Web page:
Collective transformation in the Amazon

Rios de Encontro
Brazil (Marabá )

In the small Afro-Indigenous community of Cabelo Seco in Brazil, an arts-as-transformation project is addressing the survival and transformation of both the community and our planet’s most precious and vital natural habitat.

This region of the Brazilian Amazon, between the Itacaiúnas and Tocantins Rivers, has the greatest biodiversity and also the greatest concentration of iron ore and drinking water in the world. It’s also an area plagued with violence, poverty and social marginalisation that was considered a ‘no-go favela’.

Since 2008, a growing number of young people, art educators, local institutions, international collaborators and social movements have transformed the place and their futures, by partnering through the project called locally Rios De Encontro (Rivers of Meeting).

Co-founded by eco-cultural activist Dan Baron Cohen, his partner Manoela Souza and the young artists of Cabelo Seco, together Rios nurtures Amazonian community culture through afro-contemporary dance, musical and percussion performance, video production, kite-making and bike-riding festivals, and medicinal garden projects. The community explores its cultural identities in the street, school, home and through intercultural residencies towards a sustainable, self-determined solar-powered future, as an alternative to industrial development.

Young people, who didn’t even know they were from the Amazon – the biome that sustains the world – and who fail school year after year come together in a community learning environment, a ‘university of the rivers’. They come to understand that they have knowledge and that motivates them to return to study.

“During our Kite Festival”, explains Dan, “people who suffer the worst formal education in the world, make complex maths and physics calculations, experimenting, evaluating, connecting: any error and their kite will not fly”. Through the generations working together and exchanging stories, creative intelligence flourishes and stigmatised youth themselves become teachers.

“For me” continues Dan, “this is the essence of ‘transformance’. Without words, we transform an authoritarian approach to education into a model of sustainable community. The Bike Rides for Life is another inspiring example: the participants transform the everyday murder of black youth – by the police, by drugs mafia – into a celebration of cooperation, solidarity and empathy, with each other and with their rivers.”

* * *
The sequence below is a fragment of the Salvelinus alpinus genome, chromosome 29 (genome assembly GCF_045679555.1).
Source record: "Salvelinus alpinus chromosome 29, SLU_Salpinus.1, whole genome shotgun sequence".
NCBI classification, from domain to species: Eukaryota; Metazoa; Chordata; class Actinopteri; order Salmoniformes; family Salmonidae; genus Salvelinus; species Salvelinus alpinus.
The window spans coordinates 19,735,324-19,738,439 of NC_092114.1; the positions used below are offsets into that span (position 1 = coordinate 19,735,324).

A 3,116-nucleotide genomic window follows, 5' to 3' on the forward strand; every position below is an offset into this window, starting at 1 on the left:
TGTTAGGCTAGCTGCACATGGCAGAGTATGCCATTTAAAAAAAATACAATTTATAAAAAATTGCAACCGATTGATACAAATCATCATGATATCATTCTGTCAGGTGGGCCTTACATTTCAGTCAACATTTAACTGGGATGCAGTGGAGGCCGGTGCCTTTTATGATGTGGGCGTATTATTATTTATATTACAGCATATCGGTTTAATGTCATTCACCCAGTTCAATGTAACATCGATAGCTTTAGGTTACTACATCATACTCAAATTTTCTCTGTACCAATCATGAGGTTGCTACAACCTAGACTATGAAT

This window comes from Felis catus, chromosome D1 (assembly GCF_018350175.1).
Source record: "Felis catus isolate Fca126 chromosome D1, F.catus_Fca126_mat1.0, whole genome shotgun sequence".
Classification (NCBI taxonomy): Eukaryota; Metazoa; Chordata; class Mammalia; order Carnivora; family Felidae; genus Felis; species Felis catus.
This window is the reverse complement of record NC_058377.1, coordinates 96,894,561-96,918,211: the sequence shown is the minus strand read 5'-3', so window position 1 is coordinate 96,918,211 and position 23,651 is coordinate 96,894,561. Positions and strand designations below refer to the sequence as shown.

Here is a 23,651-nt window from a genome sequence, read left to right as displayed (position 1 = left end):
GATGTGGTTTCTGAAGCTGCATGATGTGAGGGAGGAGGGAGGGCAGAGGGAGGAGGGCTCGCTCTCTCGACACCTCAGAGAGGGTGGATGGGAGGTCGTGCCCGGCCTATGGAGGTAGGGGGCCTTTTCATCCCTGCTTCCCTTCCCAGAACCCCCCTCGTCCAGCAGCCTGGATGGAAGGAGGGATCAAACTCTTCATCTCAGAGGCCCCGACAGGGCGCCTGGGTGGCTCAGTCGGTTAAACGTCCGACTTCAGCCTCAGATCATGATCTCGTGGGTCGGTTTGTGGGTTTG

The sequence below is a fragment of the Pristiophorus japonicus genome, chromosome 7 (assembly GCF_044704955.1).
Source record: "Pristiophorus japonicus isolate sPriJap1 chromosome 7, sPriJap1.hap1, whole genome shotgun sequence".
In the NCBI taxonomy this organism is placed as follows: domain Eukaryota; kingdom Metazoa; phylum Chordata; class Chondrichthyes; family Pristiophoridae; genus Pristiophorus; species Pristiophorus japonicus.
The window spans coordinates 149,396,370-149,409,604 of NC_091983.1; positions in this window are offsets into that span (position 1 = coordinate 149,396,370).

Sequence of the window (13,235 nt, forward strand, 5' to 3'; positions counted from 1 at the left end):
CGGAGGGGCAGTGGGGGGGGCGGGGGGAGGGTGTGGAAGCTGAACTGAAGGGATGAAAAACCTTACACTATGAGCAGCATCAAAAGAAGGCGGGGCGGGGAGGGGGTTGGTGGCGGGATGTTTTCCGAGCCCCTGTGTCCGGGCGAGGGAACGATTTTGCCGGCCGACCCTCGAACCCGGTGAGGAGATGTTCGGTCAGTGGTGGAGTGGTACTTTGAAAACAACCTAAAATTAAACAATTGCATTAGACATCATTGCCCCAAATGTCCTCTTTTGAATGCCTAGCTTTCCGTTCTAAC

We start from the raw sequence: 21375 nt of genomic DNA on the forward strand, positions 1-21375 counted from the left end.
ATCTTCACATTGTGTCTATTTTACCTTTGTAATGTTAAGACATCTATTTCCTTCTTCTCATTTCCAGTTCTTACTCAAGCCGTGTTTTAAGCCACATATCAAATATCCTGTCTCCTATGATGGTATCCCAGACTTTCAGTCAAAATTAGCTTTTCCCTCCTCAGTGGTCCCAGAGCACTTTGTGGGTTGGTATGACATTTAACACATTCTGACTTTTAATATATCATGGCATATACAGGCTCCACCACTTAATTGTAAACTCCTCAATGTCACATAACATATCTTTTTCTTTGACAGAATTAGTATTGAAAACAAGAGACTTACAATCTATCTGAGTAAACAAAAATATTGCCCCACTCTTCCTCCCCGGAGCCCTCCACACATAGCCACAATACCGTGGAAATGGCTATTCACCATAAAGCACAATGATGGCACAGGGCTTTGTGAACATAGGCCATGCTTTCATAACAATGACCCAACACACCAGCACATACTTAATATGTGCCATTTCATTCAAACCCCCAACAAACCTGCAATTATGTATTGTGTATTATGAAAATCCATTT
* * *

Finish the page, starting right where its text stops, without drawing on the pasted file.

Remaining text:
The collective of cooperatives that makes the whole Rios de Encontro project and is the heart of this community, is now making its way out into the world beyond. “When our young AfroRaiz coordinators speak at international conferences, we are proud to see how they can articulate their lived and learned experience with the language of cultural action for transformation.”

As part of CultureFutures, we spoke to Rios de Econtro co-founder Dan Baron Cohen to find out how, in the heart of the rivers, Rios de Encontro has culture and creativity at its heart ► Brazil’s rivers of creativity: FutureLeague Rios de Encontro

The Rios de Encontro collective ► Dan introduces us to the collective of eco-cultural youth activists.

AtlasAction ► Participate or collaborate in annual forums and festivals, artistic-cultural residencies, donation of solar panels, residencies and tours by getting in touch here.

Submitted by

Cathy Runciman, Co-founder, Atlas of the Future (29 October 2018)

Project leader

Dan Baron Cohen, Manoela Souza and the people of Cabelo Seco

Partners

This project has been selected as part of CultureFutures, a new storytelling project that maps creative and cultural projects with a social mission – and the artists, collectives and entrepreneurs behind them.

Atlas of the Future is excited to join forces with Goldsmiths Institute of Creative and Cultural Entrepreneurship and the British Council Creative Economy.

Children live poetry in the street, on the project billboard, t-shirts and posters

AfroMundi defends the Amazon, by recovering afro-indigenous roots

AfroRaiz performers transform the capital Belém through dance-percussion

Beautiful Amazon Festival billboard, Cabelo Seco

Meet Mano, Camylla, Katrine, Evany, Elisa, Lorena, Rerivaldo and Dan

Creative Commons License

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